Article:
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Gastroenterology Research and Practice
Volume 2018, Article ID 9050715, 9 pages
Research Article

Activation of Signal Transduction and Activator of Transcription 3 Signaling Contributes to Helicobacter-Associated Gastric Epithelial Proliferation and Inflammation

1Department of Gastroenterology, Yokohama City University Graduate School of Medicine, 3-9 Fukuura, Kanazawa-ku, Yokohama 236-0004, Japan
2Advanced Medical Research Center, Yokohama City University, 3-9 Fukuura, Kanazawa-ku, Yokohama 236-0004, Japan

Correspondence should be addressed to Shin Maeda;

Received 23 September 2017; Revised 25 December 2017; Accepted 14 January 2018; Published 8 April 2018

Academic Editor: Haruhiko Sugimura

Copyright © 2018 Yasuaki Ishii et al. This is an open access article distributed under the Creative Commons Attribution License, which permits unrestricted use, distribution, and reproduction in any medium, provided the original work is properly cited.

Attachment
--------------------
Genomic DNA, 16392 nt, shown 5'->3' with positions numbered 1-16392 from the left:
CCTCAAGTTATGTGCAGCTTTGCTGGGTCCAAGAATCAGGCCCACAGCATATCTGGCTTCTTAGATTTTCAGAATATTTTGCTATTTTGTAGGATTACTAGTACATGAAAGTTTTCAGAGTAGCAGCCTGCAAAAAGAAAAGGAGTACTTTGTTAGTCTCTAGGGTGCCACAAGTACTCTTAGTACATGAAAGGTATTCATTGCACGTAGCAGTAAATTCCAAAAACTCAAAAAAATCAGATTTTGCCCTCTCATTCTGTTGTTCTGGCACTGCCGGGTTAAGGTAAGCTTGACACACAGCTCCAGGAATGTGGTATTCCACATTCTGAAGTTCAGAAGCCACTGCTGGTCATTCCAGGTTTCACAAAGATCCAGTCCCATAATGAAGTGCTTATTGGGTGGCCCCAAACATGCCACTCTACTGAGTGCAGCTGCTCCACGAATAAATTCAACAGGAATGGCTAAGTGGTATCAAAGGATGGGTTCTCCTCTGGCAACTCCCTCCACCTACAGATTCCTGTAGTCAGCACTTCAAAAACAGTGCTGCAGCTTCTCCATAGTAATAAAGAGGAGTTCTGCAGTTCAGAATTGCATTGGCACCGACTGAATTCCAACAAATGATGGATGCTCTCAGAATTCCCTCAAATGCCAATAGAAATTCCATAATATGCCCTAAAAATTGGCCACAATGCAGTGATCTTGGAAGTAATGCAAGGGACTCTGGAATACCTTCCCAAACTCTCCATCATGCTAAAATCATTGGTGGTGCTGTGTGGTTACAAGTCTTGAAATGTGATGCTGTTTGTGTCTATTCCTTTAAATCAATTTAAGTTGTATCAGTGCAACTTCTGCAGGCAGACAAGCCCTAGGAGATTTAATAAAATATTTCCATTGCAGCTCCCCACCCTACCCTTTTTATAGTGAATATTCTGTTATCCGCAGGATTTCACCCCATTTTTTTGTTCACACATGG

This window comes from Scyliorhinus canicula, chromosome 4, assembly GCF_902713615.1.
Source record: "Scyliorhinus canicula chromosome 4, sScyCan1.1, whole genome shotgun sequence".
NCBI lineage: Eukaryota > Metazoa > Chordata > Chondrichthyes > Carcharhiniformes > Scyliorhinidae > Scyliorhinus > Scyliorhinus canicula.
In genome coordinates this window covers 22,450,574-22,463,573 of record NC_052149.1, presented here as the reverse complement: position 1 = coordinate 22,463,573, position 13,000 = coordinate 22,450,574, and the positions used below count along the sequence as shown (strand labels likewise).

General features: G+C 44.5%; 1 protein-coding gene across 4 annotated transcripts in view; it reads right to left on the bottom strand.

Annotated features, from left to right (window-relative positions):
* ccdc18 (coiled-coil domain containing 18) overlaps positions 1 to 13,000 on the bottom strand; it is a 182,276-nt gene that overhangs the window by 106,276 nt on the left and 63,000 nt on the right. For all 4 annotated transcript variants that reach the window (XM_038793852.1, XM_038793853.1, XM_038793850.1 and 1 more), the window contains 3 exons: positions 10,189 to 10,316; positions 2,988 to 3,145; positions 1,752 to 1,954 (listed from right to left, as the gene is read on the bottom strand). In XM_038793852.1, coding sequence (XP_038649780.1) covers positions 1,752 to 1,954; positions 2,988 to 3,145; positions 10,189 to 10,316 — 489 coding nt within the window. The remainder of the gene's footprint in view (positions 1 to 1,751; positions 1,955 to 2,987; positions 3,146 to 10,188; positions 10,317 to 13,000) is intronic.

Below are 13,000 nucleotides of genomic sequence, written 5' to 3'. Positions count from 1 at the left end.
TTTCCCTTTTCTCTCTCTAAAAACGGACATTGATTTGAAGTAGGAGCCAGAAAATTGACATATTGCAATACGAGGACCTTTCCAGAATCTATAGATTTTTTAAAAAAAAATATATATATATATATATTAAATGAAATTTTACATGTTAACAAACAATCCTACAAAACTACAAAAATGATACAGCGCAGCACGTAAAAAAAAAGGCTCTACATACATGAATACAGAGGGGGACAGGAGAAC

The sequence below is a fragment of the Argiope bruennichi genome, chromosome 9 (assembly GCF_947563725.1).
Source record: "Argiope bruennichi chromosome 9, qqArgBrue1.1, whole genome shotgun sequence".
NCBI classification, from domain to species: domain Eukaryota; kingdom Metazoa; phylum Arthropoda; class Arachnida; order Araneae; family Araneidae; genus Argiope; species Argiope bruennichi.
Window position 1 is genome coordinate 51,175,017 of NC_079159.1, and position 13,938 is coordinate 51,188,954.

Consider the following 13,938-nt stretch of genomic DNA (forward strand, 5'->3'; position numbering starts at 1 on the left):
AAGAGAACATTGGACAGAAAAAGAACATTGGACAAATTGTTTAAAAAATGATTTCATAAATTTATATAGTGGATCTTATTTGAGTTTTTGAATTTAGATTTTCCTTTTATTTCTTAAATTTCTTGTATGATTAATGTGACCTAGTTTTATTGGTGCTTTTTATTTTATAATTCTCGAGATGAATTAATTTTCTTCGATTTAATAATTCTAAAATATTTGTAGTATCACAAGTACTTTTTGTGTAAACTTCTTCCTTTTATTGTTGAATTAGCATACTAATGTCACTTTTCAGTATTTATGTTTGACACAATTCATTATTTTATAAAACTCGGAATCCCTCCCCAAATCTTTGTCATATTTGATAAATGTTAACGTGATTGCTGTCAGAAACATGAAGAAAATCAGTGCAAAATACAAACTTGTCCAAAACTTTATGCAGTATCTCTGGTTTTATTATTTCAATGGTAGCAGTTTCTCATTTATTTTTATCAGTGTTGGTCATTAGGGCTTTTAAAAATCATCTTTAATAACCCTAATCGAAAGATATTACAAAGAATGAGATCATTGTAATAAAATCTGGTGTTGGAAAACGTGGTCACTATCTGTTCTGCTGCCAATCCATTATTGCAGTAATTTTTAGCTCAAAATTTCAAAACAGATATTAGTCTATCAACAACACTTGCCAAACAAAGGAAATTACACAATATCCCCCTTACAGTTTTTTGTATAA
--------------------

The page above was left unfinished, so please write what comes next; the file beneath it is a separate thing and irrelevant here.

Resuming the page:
Background/Aim. Although IL-6-mediated activation of the signal transduction and activator of transcription 3 (STAT3) axis is involved in inflammation and cancer, the role of STAT3 in Helicobacter-associated gastric inflammation and carcinogenesis is unclear. This study investigated the role of STAT3 in gastric inflammation and carcinogenesis and examined the molecular mechanism of Helicobacter-induced gastric phenotypes. Methods. To evaluate the contribution of STAT3 to gastric inflammation and carcinogenesis, we used wild-type (WT) and gastric epithelial conditional Stat3-knockout (Stat3Δgec) mice. Mice were infected with Helicobacter felis and euthanized at 18 months postinfection. Mouse gastric organoids were treated with recombinant IL-6 (rIL-6) or rIL-11 and a JAK inhibitor (JAKi) to assess the role of IL-6/STAT3 signaling in vitro. Results. Inflammation and mucous metaplasia were more severe in WT mice than in Stat3Δgec mice. The epithelial cell proliferation rate and STAT3 activation were increased in WT mice. Application of rIL-6 and rIL-11 induced expression of intestinal metaplasia-associated genes, such as Tff2; this induction was suppressed by JAKi administration. Conclusions. Loss of STAT3 signaling in the gastric mucosa leads to decreased epithelial cell proliferation, atrophy, and metaplasia in the setting of Helicobacter infection. Therefore, activation of STAT3 signaling may play a key role in Helicobacter-associated gastric carcinogenesis.